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IT: interview with Sudhakar Ram

india Updated: Mar 17, 2008 23:17 IST
Nazim Khan
Nazim Khan
Hindustan Times
Highlight Story

"We now do more value-based work."

Q: Since the world discovered Bangalore, how happy have you been with the IT industry's progress?
A: The Indian IT industry started off with Tata Consultancy Services back in the '70s. Since then, the industry has made remarkable progress. The quantum of work that we have done has put India on the global map. While earlier, much of the work that we used to do was services that had cost-effectiveness about it, since the 90s, the industry has made substantial progress. We now do more value-based work.

Q: But people still say that not enough Indian professionals are doing high-level, creative work.
A: Any developing country goes through various stages of progression in terms of the work it does. In terms of software, the first stage was when we used to supply components for software. The second stage is when we become manufacturers of the product: the design will still be done in the West, but we will be valued for creating the product in the best possible way. The third stage is when we actually start coming up with products, innovations, software, designs, etc, on our own. I believe we are already finished with the second stage, and we are ready to step on to the next stage.

We have already succeeded in establishing a solid base of qualified professionals and companies capable of coming up with products on par with the West. Having established our footprint, I should say I'm not disappointed the way the kind of work that we do has shaped up over the years.

Q: Is the education system in India churning out enough industry-ready professionals? What issues need to be addressed?
A: Let's look at it this way. Five years back, the system churned out 60,000 engineers in a year, while now, the number has risen to five lakh. The way the education system has addressed the manifold increase in numbers and handled the quantity issue is commendable. The issue of quality does need to be addressed, however.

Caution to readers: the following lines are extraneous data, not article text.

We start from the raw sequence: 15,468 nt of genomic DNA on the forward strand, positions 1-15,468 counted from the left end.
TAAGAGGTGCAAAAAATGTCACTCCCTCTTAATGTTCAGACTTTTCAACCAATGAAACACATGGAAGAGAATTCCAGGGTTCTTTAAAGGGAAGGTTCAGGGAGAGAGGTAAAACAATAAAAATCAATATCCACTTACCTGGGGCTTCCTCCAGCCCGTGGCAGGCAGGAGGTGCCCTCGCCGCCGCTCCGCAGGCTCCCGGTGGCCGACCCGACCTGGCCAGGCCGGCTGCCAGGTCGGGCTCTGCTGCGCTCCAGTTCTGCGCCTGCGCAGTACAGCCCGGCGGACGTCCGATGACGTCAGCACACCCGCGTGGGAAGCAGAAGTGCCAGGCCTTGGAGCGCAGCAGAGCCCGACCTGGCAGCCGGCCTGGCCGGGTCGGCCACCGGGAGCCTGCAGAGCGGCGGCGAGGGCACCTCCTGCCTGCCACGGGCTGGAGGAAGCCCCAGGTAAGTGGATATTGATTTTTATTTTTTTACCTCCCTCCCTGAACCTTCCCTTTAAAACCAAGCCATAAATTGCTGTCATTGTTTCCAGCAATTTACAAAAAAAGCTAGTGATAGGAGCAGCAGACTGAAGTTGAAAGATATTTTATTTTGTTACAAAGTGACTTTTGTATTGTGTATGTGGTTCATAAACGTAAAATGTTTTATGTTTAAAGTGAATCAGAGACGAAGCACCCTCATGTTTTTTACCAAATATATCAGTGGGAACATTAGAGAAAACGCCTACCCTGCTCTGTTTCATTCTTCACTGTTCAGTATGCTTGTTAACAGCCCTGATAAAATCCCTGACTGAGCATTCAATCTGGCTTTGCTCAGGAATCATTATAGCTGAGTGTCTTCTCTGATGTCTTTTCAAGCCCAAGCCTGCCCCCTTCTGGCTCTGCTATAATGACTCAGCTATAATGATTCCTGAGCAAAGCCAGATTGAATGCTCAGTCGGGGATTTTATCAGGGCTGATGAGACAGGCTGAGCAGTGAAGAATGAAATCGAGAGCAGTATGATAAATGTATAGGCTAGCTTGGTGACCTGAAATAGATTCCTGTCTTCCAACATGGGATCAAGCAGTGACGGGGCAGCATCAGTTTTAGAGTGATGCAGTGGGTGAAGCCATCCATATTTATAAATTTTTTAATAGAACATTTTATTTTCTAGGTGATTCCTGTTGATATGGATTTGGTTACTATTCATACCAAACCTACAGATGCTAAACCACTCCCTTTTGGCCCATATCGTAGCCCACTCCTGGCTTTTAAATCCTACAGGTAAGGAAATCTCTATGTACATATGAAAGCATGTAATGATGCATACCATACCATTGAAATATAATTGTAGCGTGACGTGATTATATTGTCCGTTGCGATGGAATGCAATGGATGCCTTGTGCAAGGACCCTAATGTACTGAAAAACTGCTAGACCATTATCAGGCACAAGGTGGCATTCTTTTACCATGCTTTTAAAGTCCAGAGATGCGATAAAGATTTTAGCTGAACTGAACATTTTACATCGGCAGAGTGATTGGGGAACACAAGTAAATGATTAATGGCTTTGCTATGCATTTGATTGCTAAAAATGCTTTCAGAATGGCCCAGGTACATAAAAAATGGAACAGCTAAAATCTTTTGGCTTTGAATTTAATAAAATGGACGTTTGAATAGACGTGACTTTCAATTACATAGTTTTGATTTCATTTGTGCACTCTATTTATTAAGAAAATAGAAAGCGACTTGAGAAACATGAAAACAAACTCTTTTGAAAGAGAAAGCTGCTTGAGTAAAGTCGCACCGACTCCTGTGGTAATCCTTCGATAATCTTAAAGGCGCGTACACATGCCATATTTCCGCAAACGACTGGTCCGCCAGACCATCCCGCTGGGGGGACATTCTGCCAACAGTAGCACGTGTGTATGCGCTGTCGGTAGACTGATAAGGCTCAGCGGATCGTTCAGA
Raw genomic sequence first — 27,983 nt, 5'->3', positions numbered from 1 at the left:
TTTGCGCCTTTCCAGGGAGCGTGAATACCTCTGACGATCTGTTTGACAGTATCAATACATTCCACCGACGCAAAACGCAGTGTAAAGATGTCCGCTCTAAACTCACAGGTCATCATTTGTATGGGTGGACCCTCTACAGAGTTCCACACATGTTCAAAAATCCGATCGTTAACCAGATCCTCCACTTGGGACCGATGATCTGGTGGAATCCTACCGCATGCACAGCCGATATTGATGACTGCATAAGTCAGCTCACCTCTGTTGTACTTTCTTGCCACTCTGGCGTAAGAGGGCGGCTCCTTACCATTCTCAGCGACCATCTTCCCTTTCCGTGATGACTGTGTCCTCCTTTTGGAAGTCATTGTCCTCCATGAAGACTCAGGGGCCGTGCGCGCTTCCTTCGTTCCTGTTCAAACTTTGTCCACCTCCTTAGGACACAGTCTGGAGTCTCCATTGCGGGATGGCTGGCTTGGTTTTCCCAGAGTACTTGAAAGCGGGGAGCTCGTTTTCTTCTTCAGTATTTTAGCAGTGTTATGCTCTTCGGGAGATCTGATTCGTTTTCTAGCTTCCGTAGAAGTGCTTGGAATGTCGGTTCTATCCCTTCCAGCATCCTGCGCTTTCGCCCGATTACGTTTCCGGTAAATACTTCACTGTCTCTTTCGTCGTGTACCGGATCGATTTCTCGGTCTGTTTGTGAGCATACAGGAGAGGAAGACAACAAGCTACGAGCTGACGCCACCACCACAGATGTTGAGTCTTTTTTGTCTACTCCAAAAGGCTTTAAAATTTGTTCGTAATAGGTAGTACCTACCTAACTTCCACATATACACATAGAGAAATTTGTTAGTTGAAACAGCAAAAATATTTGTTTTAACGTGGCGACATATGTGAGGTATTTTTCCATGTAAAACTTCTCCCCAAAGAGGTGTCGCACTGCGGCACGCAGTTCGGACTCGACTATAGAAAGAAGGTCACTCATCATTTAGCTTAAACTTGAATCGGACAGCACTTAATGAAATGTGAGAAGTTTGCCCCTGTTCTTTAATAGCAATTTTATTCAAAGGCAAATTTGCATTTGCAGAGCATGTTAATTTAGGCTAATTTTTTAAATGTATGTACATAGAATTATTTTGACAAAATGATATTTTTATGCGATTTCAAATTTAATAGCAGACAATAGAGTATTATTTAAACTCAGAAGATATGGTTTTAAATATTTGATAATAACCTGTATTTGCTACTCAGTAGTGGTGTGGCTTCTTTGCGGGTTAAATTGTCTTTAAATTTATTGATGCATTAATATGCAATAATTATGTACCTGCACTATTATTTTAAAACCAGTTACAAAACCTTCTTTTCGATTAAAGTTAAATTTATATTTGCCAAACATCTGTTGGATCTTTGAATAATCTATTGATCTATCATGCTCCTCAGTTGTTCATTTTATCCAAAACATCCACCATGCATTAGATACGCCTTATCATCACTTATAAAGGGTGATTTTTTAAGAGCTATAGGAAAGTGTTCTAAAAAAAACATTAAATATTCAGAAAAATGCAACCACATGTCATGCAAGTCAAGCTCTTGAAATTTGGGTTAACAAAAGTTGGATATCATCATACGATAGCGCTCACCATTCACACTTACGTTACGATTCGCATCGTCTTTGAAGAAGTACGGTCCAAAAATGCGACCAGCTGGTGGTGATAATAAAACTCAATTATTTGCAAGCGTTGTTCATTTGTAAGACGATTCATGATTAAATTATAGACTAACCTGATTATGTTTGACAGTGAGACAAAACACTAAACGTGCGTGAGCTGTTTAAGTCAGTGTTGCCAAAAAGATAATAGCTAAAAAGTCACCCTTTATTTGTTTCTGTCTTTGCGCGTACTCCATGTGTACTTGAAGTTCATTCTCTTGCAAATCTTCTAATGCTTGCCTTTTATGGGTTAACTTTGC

Having said that, I would like to add that the industry plays a huge role in shaping the way knowledge is being imparted. There needs to be a closer engagement of corporates and education institutes. Most graduates today are being trained on the job. Another issue is that most individuals who have knowledge to teach students are working in the industry.

With a few teachers and educators, we can use technology to leverage the effectiveness to reach out to people. A single teacher can reach out to 500 people now, instead of say 50 earlier, thanks to technologies like the television and the web.

Q: What steps do you recommend in the face of the strengthening rupee. What are the positives and negatives of the development?
A:
The strengthening rupee indicates the rise of the Indian economy and that is something we need to be proud of. Since many IT companies depend on the US dollar for their revenues, a dip in the dollar may impact their revenues. The effects are, however, all short term. The need is to adapt and raise the bar. Indian IT companies must view this as an opportunity to go on to a different level by coming up with products and services that are not based on their cost-effectiveness, but whose USP is their value. This is the right time to make the transition.